[[This is a guest post by Matt Faw, a filmmaker who together with Bill Faw is the author of a recent paper in WIREs Cognitive Science, “Neurotypical subjective experience is caused by a hippocampal simulation”. The post is a précis of their article.]]
Consciousness. One of the problems in finding its neural cause is that the word itself is too ill-defined, and means too many things. Often, consciousness is postulated as a command-and-control process, an ersatz self that interprets sensory information, thinks about their meaning, imagines possible responses and their potential outcomes, decides the best course of action, and controls the body into behavior.
This definition of consciousness runs into conflict with the evidence of modern neuroscience. Brain imaging and pathologies reveal that brain processing is highly distributed throughout various structures, which we’ll call ‘nodes’. These nodes are semi-autonomous processing centers which work in parallel to each other, each taking on the most fitting part of any mental task. A robust communication scheme links various nodes into networks, and allows them to communicate with each other. However, no node or network of nodes is responsible for all the functions ascribed to consciousness in the paragraph above.
Another view of consciousness, first started by Immanuel Kant, questions whether the phenomenon is what it seems to be. From the 1st-person view, I seem to be a united perceiver / thinker / imaginer / decider, not a network of nodes. Perhaps that 1st-person view is inaccurate, an accident of evolution. After all, in dreams I also seem to be perceiving, thinking, imagining and deciding, even though none of those semblances are accurate to what my sleeping organism is doing. Both waking and dreaming feature this internal experience of being a self in the world, so maybe the experience is misleading. Maybe experience is a story that my brain tells itself, a form of mental movie that strategically depicts a unified mind and body, interacting with the real world, even though that united mental self may be a fiction.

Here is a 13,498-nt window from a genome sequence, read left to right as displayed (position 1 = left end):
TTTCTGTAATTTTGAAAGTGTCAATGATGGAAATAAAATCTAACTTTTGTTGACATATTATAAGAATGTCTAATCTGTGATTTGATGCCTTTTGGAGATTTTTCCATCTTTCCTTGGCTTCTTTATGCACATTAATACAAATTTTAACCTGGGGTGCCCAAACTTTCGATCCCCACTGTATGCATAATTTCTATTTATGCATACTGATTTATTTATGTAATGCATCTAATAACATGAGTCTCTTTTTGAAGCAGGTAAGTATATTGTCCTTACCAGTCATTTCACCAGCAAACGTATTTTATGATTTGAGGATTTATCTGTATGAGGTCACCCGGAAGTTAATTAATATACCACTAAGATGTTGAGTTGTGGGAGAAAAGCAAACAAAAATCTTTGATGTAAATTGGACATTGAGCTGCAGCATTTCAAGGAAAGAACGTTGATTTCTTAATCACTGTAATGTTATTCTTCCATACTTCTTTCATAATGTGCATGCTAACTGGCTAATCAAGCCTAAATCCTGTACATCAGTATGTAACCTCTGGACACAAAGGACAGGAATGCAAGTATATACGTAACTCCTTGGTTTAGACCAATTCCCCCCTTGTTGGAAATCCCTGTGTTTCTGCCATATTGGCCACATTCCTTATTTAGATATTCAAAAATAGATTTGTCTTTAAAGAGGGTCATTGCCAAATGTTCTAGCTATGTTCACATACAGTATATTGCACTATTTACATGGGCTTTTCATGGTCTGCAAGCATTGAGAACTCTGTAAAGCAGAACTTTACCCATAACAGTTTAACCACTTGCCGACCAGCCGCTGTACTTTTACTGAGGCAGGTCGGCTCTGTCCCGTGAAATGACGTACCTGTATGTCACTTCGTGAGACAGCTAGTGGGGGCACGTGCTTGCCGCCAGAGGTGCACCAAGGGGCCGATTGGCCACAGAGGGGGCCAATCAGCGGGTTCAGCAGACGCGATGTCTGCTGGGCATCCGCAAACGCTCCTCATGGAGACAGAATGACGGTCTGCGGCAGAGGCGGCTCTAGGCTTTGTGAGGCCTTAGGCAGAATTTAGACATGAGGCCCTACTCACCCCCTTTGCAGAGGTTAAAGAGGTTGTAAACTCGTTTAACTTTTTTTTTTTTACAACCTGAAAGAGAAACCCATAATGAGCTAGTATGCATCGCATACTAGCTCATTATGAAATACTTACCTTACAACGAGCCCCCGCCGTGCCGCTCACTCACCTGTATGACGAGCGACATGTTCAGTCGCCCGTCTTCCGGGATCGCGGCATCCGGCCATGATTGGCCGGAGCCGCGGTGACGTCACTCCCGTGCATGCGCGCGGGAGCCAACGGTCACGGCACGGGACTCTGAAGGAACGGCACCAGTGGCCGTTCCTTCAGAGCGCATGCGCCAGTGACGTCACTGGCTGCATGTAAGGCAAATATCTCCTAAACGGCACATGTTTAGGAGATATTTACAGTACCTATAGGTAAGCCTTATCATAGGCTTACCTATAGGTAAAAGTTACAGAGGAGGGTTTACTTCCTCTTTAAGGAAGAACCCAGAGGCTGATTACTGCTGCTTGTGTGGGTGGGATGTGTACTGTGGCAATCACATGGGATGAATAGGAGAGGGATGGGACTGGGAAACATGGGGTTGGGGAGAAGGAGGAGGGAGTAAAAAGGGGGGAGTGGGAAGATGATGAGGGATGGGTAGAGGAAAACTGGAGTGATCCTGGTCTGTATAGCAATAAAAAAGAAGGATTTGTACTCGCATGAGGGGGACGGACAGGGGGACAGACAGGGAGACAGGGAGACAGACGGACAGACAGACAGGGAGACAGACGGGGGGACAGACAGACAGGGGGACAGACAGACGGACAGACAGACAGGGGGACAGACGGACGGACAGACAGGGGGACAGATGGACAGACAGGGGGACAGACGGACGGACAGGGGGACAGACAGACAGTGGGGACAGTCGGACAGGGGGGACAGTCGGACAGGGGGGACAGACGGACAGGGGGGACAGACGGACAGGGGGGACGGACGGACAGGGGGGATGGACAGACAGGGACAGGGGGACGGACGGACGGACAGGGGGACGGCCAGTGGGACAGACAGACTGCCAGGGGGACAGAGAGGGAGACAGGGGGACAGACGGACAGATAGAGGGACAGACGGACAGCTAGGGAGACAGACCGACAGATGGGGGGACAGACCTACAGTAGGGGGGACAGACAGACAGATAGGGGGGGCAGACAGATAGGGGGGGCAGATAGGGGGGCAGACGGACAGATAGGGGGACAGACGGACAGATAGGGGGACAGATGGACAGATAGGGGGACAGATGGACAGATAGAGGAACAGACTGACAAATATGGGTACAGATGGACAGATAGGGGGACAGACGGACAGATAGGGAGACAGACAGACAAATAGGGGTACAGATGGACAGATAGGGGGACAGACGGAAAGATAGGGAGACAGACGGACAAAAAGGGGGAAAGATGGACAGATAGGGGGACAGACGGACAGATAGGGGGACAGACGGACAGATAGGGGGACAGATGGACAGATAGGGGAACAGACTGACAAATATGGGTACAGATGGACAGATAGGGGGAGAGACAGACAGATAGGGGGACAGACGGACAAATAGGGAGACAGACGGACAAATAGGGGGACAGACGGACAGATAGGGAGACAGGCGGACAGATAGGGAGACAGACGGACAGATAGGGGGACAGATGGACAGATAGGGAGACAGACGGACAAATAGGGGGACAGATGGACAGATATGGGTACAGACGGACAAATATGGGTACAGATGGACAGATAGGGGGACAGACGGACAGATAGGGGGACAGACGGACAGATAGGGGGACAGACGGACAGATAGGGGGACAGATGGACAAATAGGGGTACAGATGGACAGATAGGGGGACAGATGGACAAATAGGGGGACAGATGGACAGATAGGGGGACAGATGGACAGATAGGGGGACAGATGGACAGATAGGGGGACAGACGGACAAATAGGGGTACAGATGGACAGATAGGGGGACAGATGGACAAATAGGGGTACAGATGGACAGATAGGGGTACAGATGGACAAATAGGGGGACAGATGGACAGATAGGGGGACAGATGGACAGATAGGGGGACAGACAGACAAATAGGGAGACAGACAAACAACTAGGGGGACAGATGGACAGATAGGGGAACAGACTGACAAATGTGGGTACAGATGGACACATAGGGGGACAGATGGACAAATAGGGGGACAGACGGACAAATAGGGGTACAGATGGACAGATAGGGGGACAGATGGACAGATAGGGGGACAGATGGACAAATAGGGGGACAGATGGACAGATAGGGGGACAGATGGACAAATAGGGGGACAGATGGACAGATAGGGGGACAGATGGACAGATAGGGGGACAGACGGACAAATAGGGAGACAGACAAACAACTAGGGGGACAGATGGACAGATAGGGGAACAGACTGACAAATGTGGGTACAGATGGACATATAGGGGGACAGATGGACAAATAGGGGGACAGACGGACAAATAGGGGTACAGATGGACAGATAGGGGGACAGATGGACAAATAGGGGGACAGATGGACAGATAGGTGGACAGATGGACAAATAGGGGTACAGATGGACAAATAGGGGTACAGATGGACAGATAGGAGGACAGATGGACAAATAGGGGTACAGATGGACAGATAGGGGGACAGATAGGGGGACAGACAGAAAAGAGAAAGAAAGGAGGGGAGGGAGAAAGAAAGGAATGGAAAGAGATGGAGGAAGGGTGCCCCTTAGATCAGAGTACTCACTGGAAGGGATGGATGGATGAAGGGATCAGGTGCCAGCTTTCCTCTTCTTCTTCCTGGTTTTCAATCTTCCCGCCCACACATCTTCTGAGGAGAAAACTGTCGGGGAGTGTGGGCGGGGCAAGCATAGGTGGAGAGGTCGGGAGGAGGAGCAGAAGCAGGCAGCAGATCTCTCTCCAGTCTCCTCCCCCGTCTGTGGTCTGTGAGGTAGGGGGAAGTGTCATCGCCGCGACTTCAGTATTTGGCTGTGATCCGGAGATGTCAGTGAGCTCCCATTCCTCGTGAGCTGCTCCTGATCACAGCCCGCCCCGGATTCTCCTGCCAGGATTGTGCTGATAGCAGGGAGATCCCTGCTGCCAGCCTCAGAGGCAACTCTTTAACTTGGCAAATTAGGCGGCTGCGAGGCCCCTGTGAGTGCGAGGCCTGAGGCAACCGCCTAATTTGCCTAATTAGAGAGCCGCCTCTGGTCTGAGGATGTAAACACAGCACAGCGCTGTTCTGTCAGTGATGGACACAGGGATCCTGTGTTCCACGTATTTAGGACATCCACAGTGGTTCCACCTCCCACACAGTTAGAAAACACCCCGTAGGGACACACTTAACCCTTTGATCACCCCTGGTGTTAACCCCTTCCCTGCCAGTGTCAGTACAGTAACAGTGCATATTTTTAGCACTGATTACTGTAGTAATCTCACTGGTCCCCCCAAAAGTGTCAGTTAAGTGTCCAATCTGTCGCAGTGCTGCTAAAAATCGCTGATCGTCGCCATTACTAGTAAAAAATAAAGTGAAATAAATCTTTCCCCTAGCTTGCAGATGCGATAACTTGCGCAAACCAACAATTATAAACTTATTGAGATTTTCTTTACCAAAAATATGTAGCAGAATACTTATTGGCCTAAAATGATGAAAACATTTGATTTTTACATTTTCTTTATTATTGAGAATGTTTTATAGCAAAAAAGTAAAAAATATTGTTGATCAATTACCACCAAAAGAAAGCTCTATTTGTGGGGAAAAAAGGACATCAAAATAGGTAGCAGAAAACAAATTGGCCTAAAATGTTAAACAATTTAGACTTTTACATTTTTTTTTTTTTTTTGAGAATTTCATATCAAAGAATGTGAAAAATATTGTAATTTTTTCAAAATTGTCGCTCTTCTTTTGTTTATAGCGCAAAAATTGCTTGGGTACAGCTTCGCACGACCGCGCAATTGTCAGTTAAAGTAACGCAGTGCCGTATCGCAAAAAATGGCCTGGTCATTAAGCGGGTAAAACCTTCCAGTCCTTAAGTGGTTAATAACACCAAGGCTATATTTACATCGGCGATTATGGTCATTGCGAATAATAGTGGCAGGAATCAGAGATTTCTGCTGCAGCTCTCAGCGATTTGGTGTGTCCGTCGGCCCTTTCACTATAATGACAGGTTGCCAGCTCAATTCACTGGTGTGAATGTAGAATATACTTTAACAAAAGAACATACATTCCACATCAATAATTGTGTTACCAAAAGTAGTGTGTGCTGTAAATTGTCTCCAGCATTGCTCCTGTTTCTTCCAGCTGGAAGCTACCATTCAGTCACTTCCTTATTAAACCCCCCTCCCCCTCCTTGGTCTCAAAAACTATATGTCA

Indeed, the current commonly-agreed upon philosophical definition of consciousness is just ‘subjective experience’ or the inner moment-to-moment virtual-reality movie of being a mind and body in the world. It is the working definition of consciousness, because although we can all agree that the appearance of an inner self is compelling, there is not yet evidence to suggest that the appearance is correct. Neurotypical subjective experience (NSE) is what our theory sets out to explain.
Given this limited definition of NSE – the inner appearance of being a mind and body in the world – we believe that definition suggests a strong candidate for how and why NSE exists in the brain. After all, we already know of a brain network that builds an experience of being a mind and body in the world. That network is the hippocampal formation (HF), which generates episodic memory.
Subjectively, we already recognize that episodic memory is a form of inner movie which, when recalled, closely resembles the original experience. This is especially true, immediately after a salient event, when it is possible to re-experience that event in vivid detail, including thoughts and feelings.